Each in his own time, these painters left Ohio for study in the great art centers of Europe. Impressed with Duveneck's bold paintings and his stories of the progressive work of the artists in Munich, all journeyed there. When Duveneck himself returned to Munich in 1875 after only a short time in Cincinnati, Twachtman accompanied him. Later in the decade, Twachtman and DeCamp were among the so-called "Duveneck Boys," the spirited group that studied with the "Old Man," in Munich, Polling (Bavaria), Florence, and Venice. All four eventually made their way to France, where the Impressionists were beginning to make an impact on the international community of painters studying in Paris. The Old Masters and contemporary paintings all around them, these Americans developed their individual styles and then returned home.

In 1883 Twachtman and DeCamp (with Kenyon Cox, Louis Ritter, and several other painters who had absorbed modern tendencies in Europe) staged an exhibition at A. B. Closson's gallery in Cincinnati. Local critics took an interest in the show and their commentary was largely positive. One, for example, perceptively observed, "These young men have had the audacity to see nature with their own eyes and not through Dusseldorf spectacles....In this sense they may be said to be of one school, although their works are individual in character."2 The attention of the press did not generate sales, however, and the painters moved away from Cincinnati feeling unappreciated and disheartened by the prospects for the city's artistic progress.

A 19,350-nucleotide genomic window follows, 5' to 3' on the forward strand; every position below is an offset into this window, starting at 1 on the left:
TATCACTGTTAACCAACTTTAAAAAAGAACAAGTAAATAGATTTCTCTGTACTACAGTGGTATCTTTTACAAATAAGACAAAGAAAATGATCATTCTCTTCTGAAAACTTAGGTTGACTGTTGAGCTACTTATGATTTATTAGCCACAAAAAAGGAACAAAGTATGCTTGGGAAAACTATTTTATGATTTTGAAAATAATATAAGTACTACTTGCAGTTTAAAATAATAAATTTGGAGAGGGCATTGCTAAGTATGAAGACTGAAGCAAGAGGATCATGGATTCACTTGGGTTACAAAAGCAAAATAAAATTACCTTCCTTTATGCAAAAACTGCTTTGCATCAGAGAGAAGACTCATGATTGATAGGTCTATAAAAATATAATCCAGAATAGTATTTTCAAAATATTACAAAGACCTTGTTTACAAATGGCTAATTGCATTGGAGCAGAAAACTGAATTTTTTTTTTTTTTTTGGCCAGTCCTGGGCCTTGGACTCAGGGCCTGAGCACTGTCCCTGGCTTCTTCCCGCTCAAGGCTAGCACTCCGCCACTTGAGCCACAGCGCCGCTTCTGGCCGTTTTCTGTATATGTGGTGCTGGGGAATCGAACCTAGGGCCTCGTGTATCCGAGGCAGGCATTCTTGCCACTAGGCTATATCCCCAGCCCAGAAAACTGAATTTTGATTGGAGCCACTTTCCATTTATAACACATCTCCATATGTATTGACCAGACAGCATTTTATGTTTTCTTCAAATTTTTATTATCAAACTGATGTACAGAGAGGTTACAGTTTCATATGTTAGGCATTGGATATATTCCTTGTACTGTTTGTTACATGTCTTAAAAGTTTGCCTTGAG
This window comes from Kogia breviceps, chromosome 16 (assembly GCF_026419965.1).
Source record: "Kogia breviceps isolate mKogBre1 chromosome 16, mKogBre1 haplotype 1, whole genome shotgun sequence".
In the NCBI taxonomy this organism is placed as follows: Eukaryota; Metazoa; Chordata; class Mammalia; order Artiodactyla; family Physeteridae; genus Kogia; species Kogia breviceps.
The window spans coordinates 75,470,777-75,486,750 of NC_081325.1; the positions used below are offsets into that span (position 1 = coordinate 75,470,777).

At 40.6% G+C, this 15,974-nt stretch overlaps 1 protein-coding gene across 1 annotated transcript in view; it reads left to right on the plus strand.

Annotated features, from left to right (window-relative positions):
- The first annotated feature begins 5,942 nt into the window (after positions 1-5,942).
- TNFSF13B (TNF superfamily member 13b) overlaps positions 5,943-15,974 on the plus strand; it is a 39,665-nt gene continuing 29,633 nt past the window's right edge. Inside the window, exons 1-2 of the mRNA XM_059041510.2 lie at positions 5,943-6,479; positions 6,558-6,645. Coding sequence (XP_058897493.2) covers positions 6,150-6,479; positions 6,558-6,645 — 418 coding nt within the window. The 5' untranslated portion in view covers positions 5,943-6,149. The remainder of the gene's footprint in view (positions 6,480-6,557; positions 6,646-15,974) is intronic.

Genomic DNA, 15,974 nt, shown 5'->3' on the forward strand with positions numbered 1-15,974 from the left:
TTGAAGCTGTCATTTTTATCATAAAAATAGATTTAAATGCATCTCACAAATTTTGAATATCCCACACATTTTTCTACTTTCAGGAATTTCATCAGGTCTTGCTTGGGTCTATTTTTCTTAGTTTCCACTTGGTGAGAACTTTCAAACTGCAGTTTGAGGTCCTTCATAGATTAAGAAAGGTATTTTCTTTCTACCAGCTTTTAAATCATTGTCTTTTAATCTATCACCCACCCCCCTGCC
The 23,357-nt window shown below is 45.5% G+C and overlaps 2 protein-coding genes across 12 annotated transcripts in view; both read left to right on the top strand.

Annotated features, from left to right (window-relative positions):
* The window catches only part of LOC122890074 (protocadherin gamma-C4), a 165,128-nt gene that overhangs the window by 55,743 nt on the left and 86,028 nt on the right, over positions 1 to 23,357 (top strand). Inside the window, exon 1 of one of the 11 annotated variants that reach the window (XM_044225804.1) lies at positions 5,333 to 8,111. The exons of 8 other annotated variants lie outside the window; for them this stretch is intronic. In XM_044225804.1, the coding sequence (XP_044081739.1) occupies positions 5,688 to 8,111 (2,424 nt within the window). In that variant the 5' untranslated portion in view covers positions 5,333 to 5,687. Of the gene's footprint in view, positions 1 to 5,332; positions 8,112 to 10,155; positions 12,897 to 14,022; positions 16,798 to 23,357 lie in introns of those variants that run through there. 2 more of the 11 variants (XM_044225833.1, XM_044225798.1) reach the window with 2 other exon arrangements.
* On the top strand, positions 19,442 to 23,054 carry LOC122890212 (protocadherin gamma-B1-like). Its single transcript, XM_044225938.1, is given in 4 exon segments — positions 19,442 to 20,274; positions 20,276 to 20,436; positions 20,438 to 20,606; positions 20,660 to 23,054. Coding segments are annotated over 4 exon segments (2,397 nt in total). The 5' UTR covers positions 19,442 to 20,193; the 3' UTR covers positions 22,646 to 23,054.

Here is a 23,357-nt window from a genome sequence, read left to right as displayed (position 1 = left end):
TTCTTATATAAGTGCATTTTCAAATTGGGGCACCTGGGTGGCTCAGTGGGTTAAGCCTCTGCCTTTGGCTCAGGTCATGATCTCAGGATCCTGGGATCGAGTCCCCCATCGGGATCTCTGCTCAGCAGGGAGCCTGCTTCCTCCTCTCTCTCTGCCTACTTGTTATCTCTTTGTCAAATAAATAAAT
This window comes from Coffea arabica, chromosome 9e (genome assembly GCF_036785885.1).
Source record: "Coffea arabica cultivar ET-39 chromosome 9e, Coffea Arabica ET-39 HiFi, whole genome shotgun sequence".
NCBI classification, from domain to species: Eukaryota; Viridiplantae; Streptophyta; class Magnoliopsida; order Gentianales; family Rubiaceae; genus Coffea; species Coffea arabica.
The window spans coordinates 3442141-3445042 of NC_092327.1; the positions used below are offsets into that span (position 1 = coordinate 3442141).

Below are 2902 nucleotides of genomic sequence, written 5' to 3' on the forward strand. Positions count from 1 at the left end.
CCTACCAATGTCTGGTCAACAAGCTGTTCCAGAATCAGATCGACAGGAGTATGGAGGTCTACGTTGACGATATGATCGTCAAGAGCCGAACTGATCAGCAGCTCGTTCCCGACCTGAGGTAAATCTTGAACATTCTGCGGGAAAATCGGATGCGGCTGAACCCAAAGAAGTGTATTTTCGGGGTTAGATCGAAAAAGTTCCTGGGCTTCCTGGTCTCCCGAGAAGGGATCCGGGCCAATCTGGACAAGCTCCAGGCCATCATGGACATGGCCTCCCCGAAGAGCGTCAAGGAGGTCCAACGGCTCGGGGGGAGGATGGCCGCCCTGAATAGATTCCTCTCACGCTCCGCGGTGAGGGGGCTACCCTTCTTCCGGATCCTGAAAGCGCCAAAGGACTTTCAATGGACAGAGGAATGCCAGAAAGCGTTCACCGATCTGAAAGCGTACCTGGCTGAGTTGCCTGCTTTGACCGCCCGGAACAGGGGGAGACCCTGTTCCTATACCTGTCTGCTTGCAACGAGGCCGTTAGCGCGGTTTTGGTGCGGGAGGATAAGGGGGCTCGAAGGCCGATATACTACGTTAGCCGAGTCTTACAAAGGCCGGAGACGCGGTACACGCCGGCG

Fig. 6: Edward Potthast (American, 1857-1927), A Sailing Party (Going for a Sail), ca. 1924. Oil on canvas, 30-1/4 x 40-1/4 inches. Courtesy of Cincinnati Art Museum. Gift of Henry M. Goodyear, M.D., 1984.218.